Alessandro de’ Medici’s life and its representation reveal important beliefs about family, politics, and genealogy during the Italian Renaissance. Duke Alessandro’s government marked the end of the Florentine Republic and the beginning of hereditary rule. Many scholars interpret Alessandro’s assassination as a fitting end to the tyrannical usurpation of Florentine liberty. This moral and political interpretation, championed by supporters of Italian unification and cherished by writers from the Romantic period until this day, has dominated assessments of Alessandro’s life and rule. The fact that he was illegitimate has given rise to many accounts of his origins and to the related controversies over the possibility that his mother was a peasant or a slave. The slave controversy admits a further question: was his mother’s background North African? Or Southern (i.e., sub-Saharan) African? Such arguments assume that slaves are black and that blacks are a clearly defined group. The history of Alessandro de’ Medici is inseparable from claims made for liberal society against tyranny, from evolving concepts of race, and from ideas of European cultural superiority over Africa. This essay studies images, both written and visual, of Alessandro de’ Medici with a focus on race and on the changing significance of traits now associated with ideologies of ethnicity and nationhood.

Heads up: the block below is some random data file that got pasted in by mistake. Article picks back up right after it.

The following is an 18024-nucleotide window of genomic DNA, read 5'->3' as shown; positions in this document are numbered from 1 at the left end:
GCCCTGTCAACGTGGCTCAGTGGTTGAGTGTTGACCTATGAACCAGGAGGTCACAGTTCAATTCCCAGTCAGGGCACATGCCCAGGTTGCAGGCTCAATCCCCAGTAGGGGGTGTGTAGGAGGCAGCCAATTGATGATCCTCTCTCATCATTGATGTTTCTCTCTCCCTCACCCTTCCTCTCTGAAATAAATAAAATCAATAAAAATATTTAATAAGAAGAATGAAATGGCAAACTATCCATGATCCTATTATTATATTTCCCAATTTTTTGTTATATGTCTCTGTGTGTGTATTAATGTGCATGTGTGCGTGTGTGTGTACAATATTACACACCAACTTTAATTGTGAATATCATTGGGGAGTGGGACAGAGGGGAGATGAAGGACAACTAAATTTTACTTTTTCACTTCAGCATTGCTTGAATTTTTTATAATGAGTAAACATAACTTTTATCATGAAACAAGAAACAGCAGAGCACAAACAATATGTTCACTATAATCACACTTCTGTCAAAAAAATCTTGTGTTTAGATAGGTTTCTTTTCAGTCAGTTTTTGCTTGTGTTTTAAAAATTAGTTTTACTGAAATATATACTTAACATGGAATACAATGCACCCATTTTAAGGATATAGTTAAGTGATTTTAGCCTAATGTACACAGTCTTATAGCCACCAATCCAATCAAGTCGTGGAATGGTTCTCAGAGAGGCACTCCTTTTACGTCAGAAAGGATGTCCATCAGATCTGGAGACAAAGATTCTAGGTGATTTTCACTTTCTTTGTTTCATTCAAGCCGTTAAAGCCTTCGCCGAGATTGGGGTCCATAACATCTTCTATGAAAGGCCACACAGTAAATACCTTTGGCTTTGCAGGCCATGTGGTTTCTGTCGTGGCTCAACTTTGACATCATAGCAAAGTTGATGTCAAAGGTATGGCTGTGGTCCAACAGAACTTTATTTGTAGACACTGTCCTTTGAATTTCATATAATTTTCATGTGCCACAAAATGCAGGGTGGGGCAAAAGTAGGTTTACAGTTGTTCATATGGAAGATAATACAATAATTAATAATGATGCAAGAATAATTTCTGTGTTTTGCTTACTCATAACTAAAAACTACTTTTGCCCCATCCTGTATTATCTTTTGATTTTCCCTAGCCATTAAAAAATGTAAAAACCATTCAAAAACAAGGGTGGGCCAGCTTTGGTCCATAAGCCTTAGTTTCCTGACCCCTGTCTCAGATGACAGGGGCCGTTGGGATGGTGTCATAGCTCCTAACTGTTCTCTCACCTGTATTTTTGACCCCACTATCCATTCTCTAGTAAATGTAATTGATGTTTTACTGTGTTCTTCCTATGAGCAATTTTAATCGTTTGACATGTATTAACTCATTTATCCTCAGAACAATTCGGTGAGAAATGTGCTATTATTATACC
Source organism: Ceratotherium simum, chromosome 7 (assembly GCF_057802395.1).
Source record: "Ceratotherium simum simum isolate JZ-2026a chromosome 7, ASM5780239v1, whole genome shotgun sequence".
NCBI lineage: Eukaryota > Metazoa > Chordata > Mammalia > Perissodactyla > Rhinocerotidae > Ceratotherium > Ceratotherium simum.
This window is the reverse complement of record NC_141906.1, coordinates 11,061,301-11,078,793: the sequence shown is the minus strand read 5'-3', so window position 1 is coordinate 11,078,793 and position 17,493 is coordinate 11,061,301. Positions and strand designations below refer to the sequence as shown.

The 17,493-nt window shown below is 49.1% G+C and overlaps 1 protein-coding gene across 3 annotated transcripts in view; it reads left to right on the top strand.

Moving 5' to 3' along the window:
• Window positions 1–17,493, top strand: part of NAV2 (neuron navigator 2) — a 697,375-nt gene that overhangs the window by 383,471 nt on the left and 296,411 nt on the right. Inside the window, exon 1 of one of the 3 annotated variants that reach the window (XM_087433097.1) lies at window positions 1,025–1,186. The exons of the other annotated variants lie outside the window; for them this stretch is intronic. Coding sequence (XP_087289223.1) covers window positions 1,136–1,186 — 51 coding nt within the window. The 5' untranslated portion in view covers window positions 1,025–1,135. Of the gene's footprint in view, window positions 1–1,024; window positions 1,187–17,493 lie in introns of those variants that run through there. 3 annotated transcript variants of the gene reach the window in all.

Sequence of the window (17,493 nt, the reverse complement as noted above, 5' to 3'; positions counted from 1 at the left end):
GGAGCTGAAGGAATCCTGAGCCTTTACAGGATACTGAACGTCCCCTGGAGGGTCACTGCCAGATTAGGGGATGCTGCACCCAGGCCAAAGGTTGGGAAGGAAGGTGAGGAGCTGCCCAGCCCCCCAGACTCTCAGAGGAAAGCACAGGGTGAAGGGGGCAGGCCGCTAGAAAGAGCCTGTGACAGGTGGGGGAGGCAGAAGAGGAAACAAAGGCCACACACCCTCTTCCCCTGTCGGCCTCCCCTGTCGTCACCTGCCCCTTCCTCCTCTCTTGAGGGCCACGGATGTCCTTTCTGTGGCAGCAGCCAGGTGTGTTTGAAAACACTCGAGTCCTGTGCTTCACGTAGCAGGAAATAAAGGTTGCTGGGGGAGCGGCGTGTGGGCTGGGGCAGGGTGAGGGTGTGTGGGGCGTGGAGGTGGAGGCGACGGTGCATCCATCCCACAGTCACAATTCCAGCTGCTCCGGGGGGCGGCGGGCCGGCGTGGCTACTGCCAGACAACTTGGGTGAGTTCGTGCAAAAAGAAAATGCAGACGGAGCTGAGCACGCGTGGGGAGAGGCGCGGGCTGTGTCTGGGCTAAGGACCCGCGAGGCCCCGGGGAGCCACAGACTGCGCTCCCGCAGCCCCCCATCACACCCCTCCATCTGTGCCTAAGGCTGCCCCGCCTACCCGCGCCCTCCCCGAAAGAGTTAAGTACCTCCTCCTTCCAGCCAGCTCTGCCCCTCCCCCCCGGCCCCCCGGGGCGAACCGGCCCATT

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pp. 40-81
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